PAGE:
If it wasn’t for the women who I reached out to on social media, amazing women who I could find some comfort in during some of the darkest moments, I know I would have felt even more alone in my grief-that I was the only one and that it would never end.

But because there are stories out there to be read and shared, I wasn’t alone and I was able to offload some of my pain to someone who I could also look at as some time further down the line and see that they had found the strength to carry on, they didn’t look like the puffy eyed, greasy haired mess that I was. It helped me. It gave me strength. I needed to read them.

So if my story offends a thousand people and helps just one then I am so very glad that I have been able to offer something to that one person who needed it.

I know that the people who want to see my son’s face, hear his name and support his legacy by far outnumber anyone else, and I know how much love can be shared in those little squares, so I will continue to post photos of those I love the most.



I love posters, pictures and prints. My home is full of all of them. I have more photos printed than I will ever have frames to fill and love to buy a souvenir print from a gallery or exhibition. I also have a few limited edition and signed prints {which are my favourite, but don’t tell the rest}, as well as having my eye on a few more.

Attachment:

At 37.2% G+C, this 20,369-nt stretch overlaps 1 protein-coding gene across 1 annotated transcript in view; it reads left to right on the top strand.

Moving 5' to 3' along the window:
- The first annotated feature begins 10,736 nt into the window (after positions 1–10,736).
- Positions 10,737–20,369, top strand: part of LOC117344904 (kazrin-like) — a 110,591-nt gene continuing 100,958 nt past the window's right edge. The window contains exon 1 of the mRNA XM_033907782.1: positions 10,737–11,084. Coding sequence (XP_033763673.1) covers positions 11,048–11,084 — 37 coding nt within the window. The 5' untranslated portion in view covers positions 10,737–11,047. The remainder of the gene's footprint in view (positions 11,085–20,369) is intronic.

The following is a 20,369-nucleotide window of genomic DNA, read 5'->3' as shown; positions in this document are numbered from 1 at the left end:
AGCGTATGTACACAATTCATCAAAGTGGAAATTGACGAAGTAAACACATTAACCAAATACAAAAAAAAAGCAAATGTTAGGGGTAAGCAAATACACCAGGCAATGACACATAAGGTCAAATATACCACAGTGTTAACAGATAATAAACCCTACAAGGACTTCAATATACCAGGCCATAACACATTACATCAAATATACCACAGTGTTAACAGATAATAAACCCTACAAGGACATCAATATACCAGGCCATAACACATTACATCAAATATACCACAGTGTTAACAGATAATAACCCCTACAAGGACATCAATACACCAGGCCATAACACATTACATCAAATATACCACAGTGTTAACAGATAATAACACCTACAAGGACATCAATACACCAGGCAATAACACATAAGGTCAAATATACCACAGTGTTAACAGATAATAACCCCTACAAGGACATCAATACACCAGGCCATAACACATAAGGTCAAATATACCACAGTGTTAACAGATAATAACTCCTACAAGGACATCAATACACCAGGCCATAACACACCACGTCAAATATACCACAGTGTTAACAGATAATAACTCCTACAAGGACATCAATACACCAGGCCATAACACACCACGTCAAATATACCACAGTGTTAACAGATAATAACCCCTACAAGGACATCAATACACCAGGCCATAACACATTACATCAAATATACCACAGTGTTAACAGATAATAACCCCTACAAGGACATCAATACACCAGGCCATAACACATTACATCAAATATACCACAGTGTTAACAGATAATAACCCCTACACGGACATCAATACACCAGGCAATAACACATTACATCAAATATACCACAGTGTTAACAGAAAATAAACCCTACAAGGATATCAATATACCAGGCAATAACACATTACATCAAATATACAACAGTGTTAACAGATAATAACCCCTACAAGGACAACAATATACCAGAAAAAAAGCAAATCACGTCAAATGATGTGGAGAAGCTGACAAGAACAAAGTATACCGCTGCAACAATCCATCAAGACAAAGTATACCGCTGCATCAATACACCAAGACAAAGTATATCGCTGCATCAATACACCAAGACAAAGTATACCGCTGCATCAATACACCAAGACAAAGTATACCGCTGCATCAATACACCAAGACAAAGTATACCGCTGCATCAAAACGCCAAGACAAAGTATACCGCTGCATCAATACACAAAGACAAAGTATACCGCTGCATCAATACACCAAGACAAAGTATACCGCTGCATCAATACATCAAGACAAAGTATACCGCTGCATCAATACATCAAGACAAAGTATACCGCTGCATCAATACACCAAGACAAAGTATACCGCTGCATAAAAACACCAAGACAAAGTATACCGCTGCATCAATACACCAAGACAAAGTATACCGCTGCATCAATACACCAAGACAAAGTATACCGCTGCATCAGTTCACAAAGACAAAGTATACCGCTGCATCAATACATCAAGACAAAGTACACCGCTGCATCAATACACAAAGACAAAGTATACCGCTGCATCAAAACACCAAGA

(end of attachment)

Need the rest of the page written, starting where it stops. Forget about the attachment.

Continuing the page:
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I get a lot of questions on my Instagram about my scaffolding board shelves, so thought I would write a little post about where they are from.

In October last year, I had my kitchen refitted. It was quite old and had far too many cupboards that ended up full of things I didn’t need or ever use. {I found many appliances that I had forgotten I had: a tiny chip fryer which seemed almost pointless as it would never cook nearly enough chips; a bread maker which I had lost the kneading adaptor for-making it useless; a steamer which when I plugged in no longer worked, and my slow cooker which I did actually keep. However, I haven’t used it once since rediscovering it, so it probably could have gone to the appliance graveyard with the rest…maybe this winter I will make lots of yummy stews…perhaps!}

Whilst planning my new kitchen, I spent many hours on Pinterest collecting ideas {of course} and trying to put them all together to make my ideal kitchen. One thing which featured in several of my ‘pins’ were scaffolding shelves. So I set about looking into how to make this a feature in my kitchen.